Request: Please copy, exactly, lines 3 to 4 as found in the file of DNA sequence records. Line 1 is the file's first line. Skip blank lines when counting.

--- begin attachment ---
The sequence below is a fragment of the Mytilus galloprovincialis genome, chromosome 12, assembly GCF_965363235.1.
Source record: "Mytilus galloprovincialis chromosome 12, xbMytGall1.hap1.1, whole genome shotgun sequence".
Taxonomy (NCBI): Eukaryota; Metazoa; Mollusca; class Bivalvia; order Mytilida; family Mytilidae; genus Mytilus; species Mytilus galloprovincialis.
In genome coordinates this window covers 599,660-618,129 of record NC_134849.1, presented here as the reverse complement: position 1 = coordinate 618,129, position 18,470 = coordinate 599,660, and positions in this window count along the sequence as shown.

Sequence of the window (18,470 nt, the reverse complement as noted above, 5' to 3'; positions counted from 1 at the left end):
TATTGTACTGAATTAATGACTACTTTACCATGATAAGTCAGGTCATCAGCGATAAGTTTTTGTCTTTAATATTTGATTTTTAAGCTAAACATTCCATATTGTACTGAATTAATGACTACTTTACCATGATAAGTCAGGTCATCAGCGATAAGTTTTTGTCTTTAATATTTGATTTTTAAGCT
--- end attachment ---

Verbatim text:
Taxonomy (NCBI): Eukaryota; Metazoa; Mollusca; class Bivalvia; order Mytilida; family Mytilidae; genus Mytilus; species Mytilus galloprovincialis.
In genome coordinates this window covers 599,660-618,129 of record NC_134849.1, presented here as the reverse complement: position 1 = coordinate 618,129, position 18,470 = coordinate 599,660, and positions in this window count along the sequence as shown.